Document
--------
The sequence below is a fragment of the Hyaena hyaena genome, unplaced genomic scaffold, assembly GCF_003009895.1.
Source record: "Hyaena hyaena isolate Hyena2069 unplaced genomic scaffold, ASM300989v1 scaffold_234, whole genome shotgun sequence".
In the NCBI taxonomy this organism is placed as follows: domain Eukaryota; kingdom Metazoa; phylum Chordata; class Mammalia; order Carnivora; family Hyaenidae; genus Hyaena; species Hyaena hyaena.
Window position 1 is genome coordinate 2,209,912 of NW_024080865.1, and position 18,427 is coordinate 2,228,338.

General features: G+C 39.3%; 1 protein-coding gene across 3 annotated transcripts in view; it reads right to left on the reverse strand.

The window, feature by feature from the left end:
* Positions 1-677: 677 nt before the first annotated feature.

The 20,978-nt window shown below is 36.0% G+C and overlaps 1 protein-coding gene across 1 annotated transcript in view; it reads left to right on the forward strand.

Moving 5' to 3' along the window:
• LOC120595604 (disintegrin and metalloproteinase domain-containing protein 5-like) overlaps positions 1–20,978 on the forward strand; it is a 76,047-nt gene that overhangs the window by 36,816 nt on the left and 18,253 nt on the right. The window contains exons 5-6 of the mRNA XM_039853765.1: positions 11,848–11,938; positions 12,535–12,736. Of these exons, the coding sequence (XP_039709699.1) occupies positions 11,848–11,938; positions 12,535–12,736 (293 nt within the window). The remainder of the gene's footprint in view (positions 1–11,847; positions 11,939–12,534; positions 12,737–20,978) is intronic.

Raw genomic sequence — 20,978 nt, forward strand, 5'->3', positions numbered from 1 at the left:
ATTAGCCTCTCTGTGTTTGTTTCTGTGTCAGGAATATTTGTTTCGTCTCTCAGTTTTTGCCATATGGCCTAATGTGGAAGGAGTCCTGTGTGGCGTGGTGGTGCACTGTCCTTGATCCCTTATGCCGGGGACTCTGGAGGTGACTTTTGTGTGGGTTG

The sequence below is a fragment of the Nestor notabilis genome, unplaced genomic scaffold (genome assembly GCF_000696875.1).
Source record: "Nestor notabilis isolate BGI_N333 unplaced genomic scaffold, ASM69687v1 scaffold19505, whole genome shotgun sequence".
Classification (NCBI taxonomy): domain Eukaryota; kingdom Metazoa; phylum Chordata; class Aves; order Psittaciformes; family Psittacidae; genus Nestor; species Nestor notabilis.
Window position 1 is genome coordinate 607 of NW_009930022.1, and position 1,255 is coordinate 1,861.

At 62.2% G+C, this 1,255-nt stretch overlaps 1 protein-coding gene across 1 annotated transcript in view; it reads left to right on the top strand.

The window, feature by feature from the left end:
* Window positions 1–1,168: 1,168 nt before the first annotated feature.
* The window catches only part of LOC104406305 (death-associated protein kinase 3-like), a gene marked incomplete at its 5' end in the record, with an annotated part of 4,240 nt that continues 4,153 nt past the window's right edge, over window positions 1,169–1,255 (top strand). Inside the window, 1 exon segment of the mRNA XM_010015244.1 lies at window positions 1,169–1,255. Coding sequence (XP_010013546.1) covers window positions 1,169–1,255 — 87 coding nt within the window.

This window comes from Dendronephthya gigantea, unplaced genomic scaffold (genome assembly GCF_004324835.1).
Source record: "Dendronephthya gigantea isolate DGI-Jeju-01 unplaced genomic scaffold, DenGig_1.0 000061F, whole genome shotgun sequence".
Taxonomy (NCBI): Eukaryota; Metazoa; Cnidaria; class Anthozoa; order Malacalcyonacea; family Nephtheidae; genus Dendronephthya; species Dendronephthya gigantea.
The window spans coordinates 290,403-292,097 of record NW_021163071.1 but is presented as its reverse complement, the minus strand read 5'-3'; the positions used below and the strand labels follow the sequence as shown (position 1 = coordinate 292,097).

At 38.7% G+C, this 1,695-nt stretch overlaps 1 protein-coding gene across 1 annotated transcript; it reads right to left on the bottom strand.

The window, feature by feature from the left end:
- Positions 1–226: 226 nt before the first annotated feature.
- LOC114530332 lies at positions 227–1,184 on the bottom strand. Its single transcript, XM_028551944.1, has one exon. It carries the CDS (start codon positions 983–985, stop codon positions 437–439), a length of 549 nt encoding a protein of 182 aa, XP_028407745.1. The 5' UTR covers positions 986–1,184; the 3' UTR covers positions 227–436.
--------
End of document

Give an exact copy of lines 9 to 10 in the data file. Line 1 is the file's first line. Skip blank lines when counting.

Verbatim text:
Moving 5' to 3' along the window:
• LOC120595604 (disintegrin and metalloproteinase domain-containing protein 5-like) overlaps positions 1–20,978 on the forward strand; it is a 76,047-nt gene that overhangs the window by 36,816 nt on the left and 18,253 nt on the right. The window contains exons 5-6 of the mRNA XM_039853765.1: positions 11,848–11,938; positions 12,535–12,736. Of these exons, the coding sequence (XP_039709699.1) occupies positions 11,848–11,938; positions 12,535–12,736 (293 nt within the window). The remainder of the gene's footprint in view (positions 1–11,847; positions 11,939–12,534; positions 12,737–20,978) is intronic.